A slum, as defined by the United Nation agency UN-HABITAT, is a run-down area of a city characterized by substandard housing and squalor and lacking in tenure security. According to the United Nations, the percentage of urban dwellers living in slums decreased from a massive 47 percent to 37 percent in the developing world between 1990 and 2005.
Many shanty town dwellers vigorously oppose the description of their communities as ‘slums’ arguing that this results in them being stigmatized and then, often, subject to threats of forcible evictions.
In the wake of last week’s torrential rains and floors in the Metropolitan Manila area, the government announced
plans to clear major waterways and other danger zones. Interior and Local Government Secretary Jesse Robredo was reported by the Philippine Daily Inquirer to have said that shanties and other illegal structures along canals, creeks, esteros and other waterways will be dismantled so flood-mitigating systems could be built.
Robredo did not specify how the illegal structures will be dismantled. He did not need to since everybody understood that if shanty dwellers opposed the demolition, then force can be used lawfully.
Department of Public Works and Highways (DPWH) Secretary Rogelio Singson is apparently clueless about this tacit language. Singson made it very explicit and talked about “blasting” shanties and other obstructions. For his crude “bedside manners,” Singson was blasted by urban poor groups.
With the backlash, Singson finessed his words time saying that he meant blasting illegal fish pens in the Pampanga river delta.
Be that as it may, blasting is over-kill since most shanties are built of very-light materials’ of throwaways in fact. Blasting could also lead to fatalities if the informal settlers resist the forcible demolition.
Demolition of illegal structures that obstruct the free flow of water is a technically correct solution to the perennial Metro-Manila floods. While necessary, it is not enough however. The 64-million dollar question: where will 100,000 informal settlers (or 100,000 families, Secretary Robredo?) be relocated?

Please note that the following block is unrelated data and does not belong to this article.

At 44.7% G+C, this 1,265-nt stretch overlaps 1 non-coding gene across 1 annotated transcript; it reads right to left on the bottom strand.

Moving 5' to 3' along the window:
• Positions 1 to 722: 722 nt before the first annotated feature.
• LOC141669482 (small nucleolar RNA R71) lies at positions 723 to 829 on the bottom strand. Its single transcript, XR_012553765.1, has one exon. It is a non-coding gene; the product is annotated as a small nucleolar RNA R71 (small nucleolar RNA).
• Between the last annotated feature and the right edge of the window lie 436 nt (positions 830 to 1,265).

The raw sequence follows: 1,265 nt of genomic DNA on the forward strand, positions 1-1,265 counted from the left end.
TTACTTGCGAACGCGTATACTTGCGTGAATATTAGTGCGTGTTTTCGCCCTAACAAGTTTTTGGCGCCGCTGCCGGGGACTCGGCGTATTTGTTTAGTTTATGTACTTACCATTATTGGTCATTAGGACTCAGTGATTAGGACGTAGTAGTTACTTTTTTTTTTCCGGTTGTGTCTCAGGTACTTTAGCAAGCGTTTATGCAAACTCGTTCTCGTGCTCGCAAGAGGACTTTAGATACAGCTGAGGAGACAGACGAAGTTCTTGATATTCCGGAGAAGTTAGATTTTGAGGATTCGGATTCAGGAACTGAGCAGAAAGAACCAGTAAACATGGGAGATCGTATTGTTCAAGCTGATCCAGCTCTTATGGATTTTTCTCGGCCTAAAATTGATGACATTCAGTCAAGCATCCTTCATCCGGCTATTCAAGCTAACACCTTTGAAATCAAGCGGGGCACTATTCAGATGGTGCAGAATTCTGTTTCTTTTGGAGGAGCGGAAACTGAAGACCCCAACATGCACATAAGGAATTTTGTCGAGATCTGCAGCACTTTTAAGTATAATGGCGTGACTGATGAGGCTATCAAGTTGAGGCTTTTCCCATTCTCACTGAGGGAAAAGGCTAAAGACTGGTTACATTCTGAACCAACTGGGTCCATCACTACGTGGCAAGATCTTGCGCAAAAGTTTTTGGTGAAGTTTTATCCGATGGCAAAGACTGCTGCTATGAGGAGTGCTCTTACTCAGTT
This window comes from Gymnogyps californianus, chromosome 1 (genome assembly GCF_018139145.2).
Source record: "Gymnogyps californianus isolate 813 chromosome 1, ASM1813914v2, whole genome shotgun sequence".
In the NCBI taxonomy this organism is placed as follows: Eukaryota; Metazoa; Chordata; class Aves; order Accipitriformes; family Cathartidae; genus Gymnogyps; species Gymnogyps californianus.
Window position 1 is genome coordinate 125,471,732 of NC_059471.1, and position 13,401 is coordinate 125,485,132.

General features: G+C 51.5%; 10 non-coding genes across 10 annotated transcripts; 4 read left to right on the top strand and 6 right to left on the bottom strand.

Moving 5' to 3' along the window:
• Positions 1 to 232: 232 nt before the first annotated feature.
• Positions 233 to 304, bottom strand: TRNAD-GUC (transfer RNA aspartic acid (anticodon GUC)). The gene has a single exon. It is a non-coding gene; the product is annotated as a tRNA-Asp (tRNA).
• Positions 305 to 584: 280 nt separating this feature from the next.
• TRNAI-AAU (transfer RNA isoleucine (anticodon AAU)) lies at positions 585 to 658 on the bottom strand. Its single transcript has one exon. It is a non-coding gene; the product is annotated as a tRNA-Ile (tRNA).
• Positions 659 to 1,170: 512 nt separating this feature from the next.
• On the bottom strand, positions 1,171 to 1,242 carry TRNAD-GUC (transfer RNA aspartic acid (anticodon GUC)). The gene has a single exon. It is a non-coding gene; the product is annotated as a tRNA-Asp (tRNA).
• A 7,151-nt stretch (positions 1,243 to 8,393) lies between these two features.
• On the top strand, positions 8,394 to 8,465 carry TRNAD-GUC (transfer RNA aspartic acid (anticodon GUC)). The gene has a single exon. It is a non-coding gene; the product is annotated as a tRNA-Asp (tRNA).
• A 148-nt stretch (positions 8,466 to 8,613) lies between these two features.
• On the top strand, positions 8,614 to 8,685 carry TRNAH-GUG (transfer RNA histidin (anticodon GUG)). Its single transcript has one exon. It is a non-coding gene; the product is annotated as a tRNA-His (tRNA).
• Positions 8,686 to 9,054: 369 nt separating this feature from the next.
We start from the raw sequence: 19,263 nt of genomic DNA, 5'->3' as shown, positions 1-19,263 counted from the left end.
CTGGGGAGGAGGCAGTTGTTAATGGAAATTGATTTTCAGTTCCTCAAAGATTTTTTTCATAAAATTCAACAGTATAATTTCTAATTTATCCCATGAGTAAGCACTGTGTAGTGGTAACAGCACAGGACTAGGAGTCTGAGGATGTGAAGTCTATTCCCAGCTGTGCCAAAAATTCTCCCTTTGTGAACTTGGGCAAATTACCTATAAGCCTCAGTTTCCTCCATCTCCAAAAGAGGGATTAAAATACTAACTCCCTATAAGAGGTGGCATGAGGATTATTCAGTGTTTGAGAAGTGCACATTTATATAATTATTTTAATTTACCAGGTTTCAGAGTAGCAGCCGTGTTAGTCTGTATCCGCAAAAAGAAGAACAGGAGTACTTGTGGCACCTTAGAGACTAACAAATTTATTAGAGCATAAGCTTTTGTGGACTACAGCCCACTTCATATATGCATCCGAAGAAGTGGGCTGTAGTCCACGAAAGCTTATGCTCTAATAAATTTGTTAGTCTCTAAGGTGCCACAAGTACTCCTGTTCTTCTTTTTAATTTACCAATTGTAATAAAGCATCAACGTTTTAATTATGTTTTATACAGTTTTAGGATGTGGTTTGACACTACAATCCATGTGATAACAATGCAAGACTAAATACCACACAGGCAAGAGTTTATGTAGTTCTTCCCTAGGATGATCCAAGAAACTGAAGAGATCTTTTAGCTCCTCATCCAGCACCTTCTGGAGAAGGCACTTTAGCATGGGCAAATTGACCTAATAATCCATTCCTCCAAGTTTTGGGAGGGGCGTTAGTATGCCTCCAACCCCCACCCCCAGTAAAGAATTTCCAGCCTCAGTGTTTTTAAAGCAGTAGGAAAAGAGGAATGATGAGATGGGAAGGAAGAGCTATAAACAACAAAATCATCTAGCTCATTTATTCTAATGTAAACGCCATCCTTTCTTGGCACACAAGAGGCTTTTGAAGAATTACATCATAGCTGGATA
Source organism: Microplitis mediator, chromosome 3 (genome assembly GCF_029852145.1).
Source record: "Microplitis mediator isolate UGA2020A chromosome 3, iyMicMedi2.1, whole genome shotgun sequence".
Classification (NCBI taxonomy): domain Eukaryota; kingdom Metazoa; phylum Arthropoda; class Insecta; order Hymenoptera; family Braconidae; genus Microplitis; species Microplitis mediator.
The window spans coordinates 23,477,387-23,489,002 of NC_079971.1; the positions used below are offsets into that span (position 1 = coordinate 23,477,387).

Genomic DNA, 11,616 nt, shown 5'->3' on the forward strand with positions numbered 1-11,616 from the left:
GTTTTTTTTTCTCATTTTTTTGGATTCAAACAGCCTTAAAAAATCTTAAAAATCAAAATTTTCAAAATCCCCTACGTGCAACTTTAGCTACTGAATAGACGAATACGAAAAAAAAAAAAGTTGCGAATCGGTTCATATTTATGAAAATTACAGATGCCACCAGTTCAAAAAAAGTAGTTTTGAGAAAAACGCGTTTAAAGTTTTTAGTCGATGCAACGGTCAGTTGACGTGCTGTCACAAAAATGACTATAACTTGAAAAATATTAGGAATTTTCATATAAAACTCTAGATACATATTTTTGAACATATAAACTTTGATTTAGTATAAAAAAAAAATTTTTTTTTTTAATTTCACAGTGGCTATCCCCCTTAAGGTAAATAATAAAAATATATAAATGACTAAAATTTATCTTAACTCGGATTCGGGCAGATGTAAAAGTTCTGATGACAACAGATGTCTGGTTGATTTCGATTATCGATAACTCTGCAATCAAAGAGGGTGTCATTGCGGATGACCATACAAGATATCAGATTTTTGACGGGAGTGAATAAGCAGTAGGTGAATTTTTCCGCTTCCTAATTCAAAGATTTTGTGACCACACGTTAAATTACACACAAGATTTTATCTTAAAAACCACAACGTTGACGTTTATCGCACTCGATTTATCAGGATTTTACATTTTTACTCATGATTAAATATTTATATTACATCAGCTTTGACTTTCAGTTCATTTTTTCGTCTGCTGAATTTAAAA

Robredo said the relocation will done over a five-year period with a funding of P10 billion. However, Robredo admitted that the government is having difficulty finding relocation areas since the law on relocations require permanent shelters. These relocation sites must be within city limits so that the relocated informal settlers can still be near their means of livelihood. As we discussed in earlier blog posts, if the relocation sites were too far, the informal settlers will drift back to the city center (See ‘Housing and the urban poor,’ [https://bongmendoza.wordpress.com/2012/08/12/housing-and-the-urban-poor/] and ‘Our irrational urban poor’ [https://bongmendoza.wordpress.com/2012/08/08/our-irrational-urban-poor/].
An additional requirement is the relocation sites to be free of floods. In last week’s floods, almost a thousand families who were earlier relocated from Tondo to Rodriguez, Rizal had to be moved to higher ground. Government officials will decide if the site is still tenable for residential purposes or should be abandoned.
In the Philippines, Republic Act No. 7279 or the Urban Development Housing Act of 1992 (UDHA), provides that certain lands owned by the government may be disposed of or utilized for socialized housing purposes. It was signed into law to address the housing shortage of the country. It addresses the right to housing of the homeless and underprivileged Filipinos. This law seeks to provide social housing to the marginalized sector by addressing their access to land and housing, relocation, demolitions, and promoting private sector participation in housing.
Aside from clearing the waterways, perhaps the DPWH can help build the houses in the relocation sites. In that way, Secretary Singson can make up for his blast of a gaffe.